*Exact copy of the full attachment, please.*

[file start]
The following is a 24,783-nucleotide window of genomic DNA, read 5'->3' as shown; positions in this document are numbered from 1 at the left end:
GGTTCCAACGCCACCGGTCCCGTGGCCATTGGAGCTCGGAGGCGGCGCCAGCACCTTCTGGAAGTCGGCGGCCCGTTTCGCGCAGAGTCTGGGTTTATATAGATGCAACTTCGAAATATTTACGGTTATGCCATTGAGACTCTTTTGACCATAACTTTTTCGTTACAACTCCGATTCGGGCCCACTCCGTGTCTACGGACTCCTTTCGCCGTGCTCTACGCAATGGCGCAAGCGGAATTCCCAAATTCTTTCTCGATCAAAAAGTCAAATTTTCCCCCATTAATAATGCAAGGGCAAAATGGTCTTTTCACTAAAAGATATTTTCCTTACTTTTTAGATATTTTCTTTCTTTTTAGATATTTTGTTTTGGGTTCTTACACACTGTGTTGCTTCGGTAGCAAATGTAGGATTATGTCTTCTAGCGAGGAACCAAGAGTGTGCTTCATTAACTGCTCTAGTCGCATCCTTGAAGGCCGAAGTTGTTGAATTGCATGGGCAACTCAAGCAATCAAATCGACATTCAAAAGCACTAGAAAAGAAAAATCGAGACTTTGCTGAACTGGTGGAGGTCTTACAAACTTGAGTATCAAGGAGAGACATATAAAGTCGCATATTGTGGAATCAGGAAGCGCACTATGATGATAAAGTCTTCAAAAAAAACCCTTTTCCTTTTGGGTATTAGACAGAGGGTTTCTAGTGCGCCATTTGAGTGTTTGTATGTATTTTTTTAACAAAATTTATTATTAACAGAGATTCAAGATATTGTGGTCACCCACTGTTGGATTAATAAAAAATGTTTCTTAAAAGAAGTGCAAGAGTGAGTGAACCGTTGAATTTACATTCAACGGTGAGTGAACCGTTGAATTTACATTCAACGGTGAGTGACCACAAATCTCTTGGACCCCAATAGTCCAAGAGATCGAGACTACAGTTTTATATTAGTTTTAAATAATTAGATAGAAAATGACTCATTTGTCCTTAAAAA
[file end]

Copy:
The following is a 24,783-nucleotide window of genomic DNA, read 5'->3' as shown; positions in this document are numbered from 1 at the left end:
GGTTCCAACGCCACCGGTCCCGTGGCCATTGGAGCTCGGAGGCGGCGCCAGCACCTTCTGGAAGTCGGCGGCCCGTTTCGCGCAGAGTCTGGGTTTATATAGATGCAACTTCGAAATATTTACGGTTATGCCATTGAGACTCTTTTGACCATAACTTTTTCGTTACAACTCCGATTCGGGCCCACTCCGTGTCTACGGACTCCTTTCGCCGTGCTCTACGCAATGGCGCAAGCGGAATTCCCAAATTCTTTCTCGATCAAAAAGTCAAATTTTCCCCCATTAATAATGCAAGGGCAAAATGGTCTTTTCACTAAAAGATATTTTCCTTACTTTTTAGATATTTTCTTTCTTTTTAGATATTTTGTTTTGGGTTCTTACACACTGTGTTGCTTCGGTAGCAAATGTAGGATTATGTCTTCTAGCGAGGAACCAAGAGTGTGCTTCATTAACTGCTCTAGTCGCATCCTTGAAGGCCGAAGTTGTTGAATTGCATGGGCAACTCAAGCAATCAAATCGACATTCAAAAGCACTAGAAAAGAAAAATCGAGACTTTGCTGAACTGGTGGAGGTCTTACAAACTTGAGTATCAAGGAGAGACATATAAAGTCGCATATTGTGGAATCAGGAAGCGCACTATGATGATAAAGTCTTCAAAAAAAACCCTTTTCCTTTTGGGTATTAGACAGAGGGTTTCTAGTGCGCCATTTGAGTGTTTGTATGTATTTTTTTAACAAAATTTATTATTAACAGAGATTCAAGATATTGTGGTCACCCACTGTTGGATTAATAAAAAATGTTTCTTAAAAGAAGTGCAAGAGTGAGTGAACCGTTGAATTTACATTCAACGGTGAGTGAACCGTTGAATTTACATTCAACGGTGAGTGACCACAAATCTCTTGGACCCCAATAGTCCAAGAGATCGAGACTACAGTTTTATATTAGTTTTAAATAATTAGATAGAAAATGACTCATTTGTCCTTAAAAA